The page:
Ireland Study the map of Ireland, find these places and write them in your empty map: water

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Study the map of Ireland, find these places and write them in your empty map:

water: the Atlantic Ocean, the Celtic Sea, the North Channel, the Irish Sea, the St. George`s Channel, the Donegal Bay, the Shannon River (the longest river), Lough Corrib (the largest lake)

islands: Aran Island, Achill Island

provinces: Ulster (Northern Ireland), Munster, Leinster, Connaught

cities: Dublin, Cork, Waterford, Galway, Limerick

the largest mountain: Carrantuohill (1041 m)
Facts and figures

Official name: the Republic of Ireland, Eire (in Gaelic)

Nickname: the Emerald Isle

Capital: Dublin (Baile Atha Cliath)

Area: 84.000sq km

Number of provinces: 3, number of counties: 26

Population: 4 million

Religious groups: Catholics (Church of Ireland), Protestants

Official languages: Irish Gaelic, English

Flag: three vertical stripes: green symbolizes the Catholics, white symbolizes the need for peace between the two religions, orange symbolizes the Protestants

Form of government: parliamentary democracy

Head of state: President , elected for 7 years, adviced by the Council of State

Head of government: Prime Minister

Legislative power: National Parliament, two houses: House of Representatives, Senate

A controversial political party: Sinn Fein, supports IRA

Currency: Irish pound, 100 pence

Agriculture: beef, dairy products

Industry: Irish linen, Irish whisky, tourism, light engineering, synthetic fibres, electronics
Climate: temperate with mild winters and cool summers, heavy rainfall in all seasons, most of the soil is rich and fertile, suitable for farming and cattle breeding, in some areas layers of peat (rašelina)

Landscape: central plain ringed by low mountains in the west and south and by lowlands in the east

Traditional Irish music: melodic, rhythmic, played in pubs, typical instruments: pipes, flutes, drum, violin

Famous drinks: Guinness, Irish Whisky

Irish writers: Jonathan Swift, Oscar Wilde, G. B. Shaw, James Joyce, Samuel Becket
St. Patrick

born in England in about 385, kidnapped and brought to Ireland as a slave, forced to work as a shepherd, after 6 years managed to escape, went to France, studied religion, Pope appointed him bishop, came back to Ireland and spread Christianity, founded churches and monasteries, wore green gown, symbol - shamrock

St. Patrick`s Day

celebrated on 17th March – day when St. Patrick died, everybody has to wear something green, celebrated all over the world by Irish emigrants, first American celebration 1737 in Boston, since 1962 tradition of colouring the river Chicago green, later celebration moves from St. Patrick to the celebration of coming spring

in Dublin half a million people march in the streets, play traditional Irish music, go to pubs, drink green Guinness, have a shamrock painted on their faces or sewn on their clothes – should bring good luck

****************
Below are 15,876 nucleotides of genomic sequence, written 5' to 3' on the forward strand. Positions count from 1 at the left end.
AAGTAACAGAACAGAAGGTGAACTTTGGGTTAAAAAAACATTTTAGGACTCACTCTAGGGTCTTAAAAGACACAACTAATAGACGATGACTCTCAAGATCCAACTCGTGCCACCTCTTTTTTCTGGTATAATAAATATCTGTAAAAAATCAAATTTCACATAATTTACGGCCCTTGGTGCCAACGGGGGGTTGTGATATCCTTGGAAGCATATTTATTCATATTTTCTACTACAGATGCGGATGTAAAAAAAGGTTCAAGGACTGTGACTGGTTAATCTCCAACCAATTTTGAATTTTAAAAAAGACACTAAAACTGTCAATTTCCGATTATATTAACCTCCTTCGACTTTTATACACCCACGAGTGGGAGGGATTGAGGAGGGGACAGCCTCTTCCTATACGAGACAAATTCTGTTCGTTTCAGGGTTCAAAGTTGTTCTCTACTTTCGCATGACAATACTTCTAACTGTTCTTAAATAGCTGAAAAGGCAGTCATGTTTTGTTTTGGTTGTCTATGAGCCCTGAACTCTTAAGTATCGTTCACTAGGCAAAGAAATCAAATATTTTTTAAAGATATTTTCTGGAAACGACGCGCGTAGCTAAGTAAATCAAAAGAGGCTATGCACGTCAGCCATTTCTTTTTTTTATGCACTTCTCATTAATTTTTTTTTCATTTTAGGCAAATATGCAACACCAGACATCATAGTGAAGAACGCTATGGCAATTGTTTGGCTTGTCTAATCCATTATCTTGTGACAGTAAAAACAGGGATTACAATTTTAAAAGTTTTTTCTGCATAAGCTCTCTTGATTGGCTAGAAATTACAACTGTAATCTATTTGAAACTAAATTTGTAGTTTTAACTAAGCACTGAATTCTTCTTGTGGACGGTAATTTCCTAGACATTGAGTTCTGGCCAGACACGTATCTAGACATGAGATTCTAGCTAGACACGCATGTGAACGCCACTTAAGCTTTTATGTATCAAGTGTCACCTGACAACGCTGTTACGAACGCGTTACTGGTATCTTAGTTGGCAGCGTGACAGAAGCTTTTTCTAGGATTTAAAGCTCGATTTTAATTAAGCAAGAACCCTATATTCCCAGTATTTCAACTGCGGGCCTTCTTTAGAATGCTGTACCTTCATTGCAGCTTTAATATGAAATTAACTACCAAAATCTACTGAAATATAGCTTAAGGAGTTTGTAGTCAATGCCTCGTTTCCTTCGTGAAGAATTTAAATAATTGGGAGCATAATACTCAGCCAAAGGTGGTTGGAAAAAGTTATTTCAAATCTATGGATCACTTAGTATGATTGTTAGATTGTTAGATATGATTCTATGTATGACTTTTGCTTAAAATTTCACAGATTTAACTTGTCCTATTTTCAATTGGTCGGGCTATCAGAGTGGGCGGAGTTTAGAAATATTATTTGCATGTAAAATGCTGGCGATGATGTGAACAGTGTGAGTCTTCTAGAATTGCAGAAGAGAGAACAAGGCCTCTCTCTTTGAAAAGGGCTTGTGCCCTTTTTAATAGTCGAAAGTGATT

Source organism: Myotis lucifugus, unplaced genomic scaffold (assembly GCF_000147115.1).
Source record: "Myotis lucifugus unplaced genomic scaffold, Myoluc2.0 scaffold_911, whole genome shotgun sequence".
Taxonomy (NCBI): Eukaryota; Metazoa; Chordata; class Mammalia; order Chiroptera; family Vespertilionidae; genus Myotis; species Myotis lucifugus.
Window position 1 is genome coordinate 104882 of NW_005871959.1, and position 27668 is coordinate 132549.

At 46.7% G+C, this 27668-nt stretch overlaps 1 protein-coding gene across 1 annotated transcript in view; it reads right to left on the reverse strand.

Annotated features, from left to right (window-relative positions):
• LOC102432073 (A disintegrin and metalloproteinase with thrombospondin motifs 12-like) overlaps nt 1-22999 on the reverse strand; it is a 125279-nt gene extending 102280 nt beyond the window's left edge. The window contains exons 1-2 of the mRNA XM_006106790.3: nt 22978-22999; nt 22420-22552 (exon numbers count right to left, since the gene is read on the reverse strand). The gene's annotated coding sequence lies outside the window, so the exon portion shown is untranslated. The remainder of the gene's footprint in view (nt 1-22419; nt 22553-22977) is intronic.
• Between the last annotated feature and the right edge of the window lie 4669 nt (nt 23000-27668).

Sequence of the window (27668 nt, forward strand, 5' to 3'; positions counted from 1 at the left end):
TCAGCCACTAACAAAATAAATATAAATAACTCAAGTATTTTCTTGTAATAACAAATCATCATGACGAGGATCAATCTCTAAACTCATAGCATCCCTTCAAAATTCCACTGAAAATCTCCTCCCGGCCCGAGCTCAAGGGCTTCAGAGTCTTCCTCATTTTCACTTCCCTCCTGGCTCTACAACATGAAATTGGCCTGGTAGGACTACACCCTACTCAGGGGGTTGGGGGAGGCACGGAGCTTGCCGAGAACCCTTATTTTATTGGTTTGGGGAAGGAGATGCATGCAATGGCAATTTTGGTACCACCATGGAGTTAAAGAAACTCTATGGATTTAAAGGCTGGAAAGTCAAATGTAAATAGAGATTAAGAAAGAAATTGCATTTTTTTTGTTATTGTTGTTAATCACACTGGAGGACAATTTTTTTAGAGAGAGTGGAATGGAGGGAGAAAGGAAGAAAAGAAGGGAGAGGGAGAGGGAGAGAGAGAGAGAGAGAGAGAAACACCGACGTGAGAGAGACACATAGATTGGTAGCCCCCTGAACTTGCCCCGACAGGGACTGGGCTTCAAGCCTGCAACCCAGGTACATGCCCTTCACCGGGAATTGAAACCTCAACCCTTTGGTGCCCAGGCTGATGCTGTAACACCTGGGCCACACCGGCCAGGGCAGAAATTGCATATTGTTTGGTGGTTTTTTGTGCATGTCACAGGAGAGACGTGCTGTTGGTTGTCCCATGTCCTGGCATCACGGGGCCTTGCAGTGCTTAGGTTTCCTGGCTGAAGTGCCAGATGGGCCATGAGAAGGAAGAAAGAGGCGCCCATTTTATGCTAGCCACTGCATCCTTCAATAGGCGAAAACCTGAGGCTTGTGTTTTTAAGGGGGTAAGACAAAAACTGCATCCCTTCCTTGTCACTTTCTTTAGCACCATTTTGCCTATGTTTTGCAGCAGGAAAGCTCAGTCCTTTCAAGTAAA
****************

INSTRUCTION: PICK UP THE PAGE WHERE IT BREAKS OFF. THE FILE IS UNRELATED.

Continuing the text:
Match the dates and events:




wise Druids were the first inhabitants

300 BC

Ireland was conquered by the Celts from France, they brought Gaelic language, established tribal kingdoms

432 AD

Patrick, a priest, later known as St. Patrick, the patron saint of Ireland, spreads Christianity, founds churches and monasteries, teaches people to read and write, to explain the Holy Trinity he uses the shamrock which became Ireland`s national symbol

17th March ??? (461-492)

Patrick died, was buried in Downpatrick, later celebrated as St. Patrick`s Day

5th – 8th century

the golden era of Irish culture: literature, music (fiddles and whistles), schools, monasteries

8th – 10th century

the Vikings invaded Ireland, prosperity changed to oppression, troubles and injustice

12th century

the Norman conquest, under Henry II Ireland became the first English colony


Henry VIII declared himself King of Ireland, confiscated lands and imposed Protestant religion on the country, religious persecution of the Catholics began


the Act of Union, Ireland came under direct British rule, Catholics were not allowed to sit in the Parliament


the Great Potato Famine, lasted four years, 4 million people died or emigrated mainly to North America


the Sinn Fein (We Ourselves) movement started in Ireland, at first only passive resistance to British rule, later it organized an army of volunteers called the Irish Republican Army (IRA)


an armed rebellion of the IRA in Dublin was put down, but brought some political changes

1921 (1922)

the Irish Free State came to existence (dominion status), whereas Ulster remained part of the United Kingdom


the state was renamed the Republic of Ireland and left the Commonwealth


Ireland became the member of the European Union

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